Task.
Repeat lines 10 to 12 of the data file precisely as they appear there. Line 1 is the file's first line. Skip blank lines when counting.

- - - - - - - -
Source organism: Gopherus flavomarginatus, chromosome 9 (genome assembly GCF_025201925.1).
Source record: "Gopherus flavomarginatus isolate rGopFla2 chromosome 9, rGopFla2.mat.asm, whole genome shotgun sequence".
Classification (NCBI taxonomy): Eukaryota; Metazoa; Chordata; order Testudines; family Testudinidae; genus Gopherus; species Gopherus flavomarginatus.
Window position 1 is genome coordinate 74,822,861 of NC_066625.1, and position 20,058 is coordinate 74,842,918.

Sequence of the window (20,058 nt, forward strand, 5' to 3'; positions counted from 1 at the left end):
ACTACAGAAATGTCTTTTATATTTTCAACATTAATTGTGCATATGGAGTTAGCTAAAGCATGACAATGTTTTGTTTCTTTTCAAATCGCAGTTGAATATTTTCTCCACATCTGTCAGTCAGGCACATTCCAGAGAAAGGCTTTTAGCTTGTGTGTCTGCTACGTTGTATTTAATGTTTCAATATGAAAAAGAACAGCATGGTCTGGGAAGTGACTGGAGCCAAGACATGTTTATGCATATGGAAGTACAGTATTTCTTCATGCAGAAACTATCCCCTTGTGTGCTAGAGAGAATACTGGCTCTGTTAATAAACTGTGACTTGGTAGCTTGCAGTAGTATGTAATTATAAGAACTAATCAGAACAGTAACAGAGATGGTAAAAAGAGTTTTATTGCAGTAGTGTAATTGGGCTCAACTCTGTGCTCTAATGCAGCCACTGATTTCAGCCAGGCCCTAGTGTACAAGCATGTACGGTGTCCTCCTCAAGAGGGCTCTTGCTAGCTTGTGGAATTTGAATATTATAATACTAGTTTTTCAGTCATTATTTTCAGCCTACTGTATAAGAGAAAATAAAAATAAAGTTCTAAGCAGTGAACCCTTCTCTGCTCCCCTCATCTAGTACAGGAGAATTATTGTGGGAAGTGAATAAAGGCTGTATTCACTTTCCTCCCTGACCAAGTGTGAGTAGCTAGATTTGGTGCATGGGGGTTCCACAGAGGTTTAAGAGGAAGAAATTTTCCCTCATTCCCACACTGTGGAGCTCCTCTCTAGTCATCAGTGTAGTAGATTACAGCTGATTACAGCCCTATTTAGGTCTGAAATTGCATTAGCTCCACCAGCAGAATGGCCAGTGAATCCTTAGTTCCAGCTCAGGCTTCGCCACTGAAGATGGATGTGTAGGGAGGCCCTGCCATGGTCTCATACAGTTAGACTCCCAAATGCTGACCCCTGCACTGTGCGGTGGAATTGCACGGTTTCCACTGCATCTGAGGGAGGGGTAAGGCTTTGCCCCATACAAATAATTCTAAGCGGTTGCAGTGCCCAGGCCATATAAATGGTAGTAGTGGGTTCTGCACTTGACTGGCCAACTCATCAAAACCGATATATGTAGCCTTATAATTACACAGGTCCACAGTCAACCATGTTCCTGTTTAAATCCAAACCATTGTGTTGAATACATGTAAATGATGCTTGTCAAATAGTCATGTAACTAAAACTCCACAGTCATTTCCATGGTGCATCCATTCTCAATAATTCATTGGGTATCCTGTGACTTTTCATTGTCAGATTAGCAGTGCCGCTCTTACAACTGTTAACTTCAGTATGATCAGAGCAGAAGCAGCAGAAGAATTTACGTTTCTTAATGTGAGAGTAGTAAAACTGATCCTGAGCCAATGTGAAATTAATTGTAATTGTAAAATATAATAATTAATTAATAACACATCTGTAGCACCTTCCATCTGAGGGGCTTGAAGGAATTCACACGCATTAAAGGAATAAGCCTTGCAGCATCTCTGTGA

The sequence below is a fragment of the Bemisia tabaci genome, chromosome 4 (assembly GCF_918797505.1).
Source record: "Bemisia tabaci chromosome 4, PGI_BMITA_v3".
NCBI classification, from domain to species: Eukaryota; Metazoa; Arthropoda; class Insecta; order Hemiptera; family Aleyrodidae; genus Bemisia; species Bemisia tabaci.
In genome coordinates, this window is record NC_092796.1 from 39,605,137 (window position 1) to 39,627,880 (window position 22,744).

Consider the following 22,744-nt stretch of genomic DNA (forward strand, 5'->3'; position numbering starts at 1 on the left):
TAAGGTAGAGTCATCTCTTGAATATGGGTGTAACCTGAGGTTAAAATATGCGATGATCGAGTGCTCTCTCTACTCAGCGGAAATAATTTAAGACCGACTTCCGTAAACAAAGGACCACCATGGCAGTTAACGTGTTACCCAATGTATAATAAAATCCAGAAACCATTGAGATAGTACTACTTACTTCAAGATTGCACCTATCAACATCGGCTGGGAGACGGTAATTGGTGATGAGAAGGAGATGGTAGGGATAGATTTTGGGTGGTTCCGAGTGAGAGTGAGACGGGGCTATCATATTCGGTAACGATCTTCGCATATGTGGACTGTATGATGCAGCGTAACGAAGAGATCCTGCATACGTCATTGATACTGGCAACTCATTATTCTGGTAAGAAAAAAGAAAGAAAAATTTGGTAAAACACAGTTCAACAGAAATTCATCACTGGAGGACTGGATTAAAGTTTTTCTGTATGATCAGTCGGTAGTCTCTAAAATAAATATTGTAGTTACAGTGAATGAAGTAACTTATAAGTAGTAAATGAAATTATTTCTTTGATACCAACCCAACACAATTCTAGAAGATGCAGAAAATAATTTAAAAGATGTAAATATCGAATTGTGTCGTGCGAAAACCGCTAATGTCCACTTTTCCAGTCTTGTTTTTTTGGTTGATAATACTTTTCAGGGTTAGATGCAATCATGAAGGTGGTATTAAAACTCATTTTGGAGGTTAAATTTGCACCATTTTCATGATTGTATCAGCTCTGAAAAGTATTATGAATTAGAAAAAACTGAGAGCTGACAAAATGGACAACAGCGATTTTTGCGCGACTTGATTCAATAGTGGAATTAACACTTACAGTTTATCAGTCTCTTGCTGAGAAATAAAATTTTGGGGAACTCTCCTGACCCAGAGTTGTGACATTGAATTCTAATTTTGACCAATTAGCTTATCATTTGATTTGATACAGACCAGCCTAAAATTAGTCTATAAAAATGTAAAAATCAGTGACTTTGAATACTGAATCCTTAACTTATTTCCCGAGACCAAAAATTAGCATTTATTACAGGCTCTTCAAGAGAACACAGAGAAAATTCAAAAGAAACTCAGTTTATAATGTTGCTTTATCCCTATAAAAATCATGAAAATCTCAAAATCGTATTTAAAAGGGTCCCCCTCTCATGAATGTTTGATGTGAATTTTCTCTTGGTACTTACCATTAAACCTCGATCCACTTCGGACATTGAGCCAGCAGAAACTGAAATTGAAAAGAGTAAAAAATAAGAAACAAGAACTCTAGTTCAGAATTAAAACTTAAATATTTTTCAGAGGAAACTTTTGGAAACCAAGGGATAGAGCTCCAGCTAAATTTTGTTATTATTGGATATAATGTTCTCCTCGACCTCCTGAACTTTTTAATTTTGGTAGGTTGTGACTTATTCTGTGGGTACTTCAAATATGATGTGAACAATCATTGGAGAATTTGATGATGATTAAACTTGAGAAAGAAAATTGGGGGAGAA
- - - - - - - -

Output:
In genome coordinates, this window is record NC_092796.1 from 39,605,137 (window position 1) to 39,627,880 (window position 22,744).

Consider the following 22,744-nt stretch of genomic DNA (forward strand, 5'->3'; position numbering starts at 1 on the left):
TAAGGTAGAGTCATCTCTTGAATATGGGTGTAACCTGAGGTTAAAATATGCGATGATCGAGTGCTCTCTCTACTCAGCGGAAATAATTTAAGACCGACTTCCGTAAACAAAGGACCACCATGGCAGTTAACGTGTTACCCAATGTATAATAAAATCCAGAAACCATTGAGATAGTACTACTTACTTCAAGATTGCACCTATCAACATCGGCTGGGAGACGGTAATTGGTGATGAGAAGGAGATGGTAGGGATAGATTTTGGGTGGTTCCGAGTGAGAGTGAGACGGGGCTATCATATTCGGTAACGATCTTCGCATATGTGGACTGTATGATGCAGCGTAACGAAGAGATCCTGCATACGTCATTGATACTGGCAACTCATTATTCTGGTAAGAAAAAAGAAAGAAAAATTTGGTAAAACACAGTTCAACAGAAATTCATCACTGGAGGACTGGATTAAAGTTTTTCTGTATGATCAGTCGGTAGTCTCTAAAATAAATATTGTAGTTACAGTGAATGAAGTAACTTATAAGTAGTAAATGAAATTATTTCTTTGATACCAACCCAACACAATTCTAGAAGATGCAGAAAATAATTTAAAAGATGTAAATATCGAATTGTGTCGTGCGAAAACCGCTAATGTCCACTTTTCCAGTCTTGTTTTTTTGGTTGATAATACTTTTCAGGGTTAGATGCAATCATGAAGGTGGTATTAAAACTCATTTTGGAGGTTAAATTTGCACCATTTTCATGATTGTATCAGCTCTGAAAAGTATTATGAATTAGAAAAAACTGAGAGCTGACAAAATGGACAACAGCGATTTTTGCGCGACTTGATTCAATAGTGGAATTAACACTTACAGTTTATCAGTCTCTTGCTGAGAAATAAAATTTTGGGGAACTCTCCTGACCCAGAGTTGTGACATTGAATTCTAATTTTGACCAATTAGCTTATCATTTGATTTGATACAGACCAGCCTAAAATTAGTCTATAAAAATGTAAAAATCAGTGACTTTGAATACTGAATCCTTAACTTATTTCCCGAGACCAAAAATTAGCATTTATTACAGGCTCTTCAAGAGAACACAGAGAAAATTCAAAAGAAACTCAGTTTATAATGTTGCTTTATCCCTATAAAAATCATGAAAATCTCAAAATCGTATTTAAAAGGGTCCCCCTCTCATGAATGTTTGATGTGAATTTTCTCTTGGTACTTACCATTAAACCTCGATCCACTTCGGACATTGAGCCAGCAGAAACTGAAATTGAAAAGAGTAAAAAATAAGAAACAAGAACTCTAGTTCAGAATTAAAACTTAAATATTTTTCAGAGGAAACTTTTGGAAACCAAGGGATAGAGCTCCAGCTAAATTTTGTTATTATTGGATATAATGTTCTCCTCGACCTCCTGAACTTTTTAATTTTGGTAGGTTGTGACTTATTCTGTGGGTACTTCAAATATGATGTGAACAATCATTGGAGAATTTGATGATGATTAAACTTGAGAAAGAAAATTGGGGGAGAA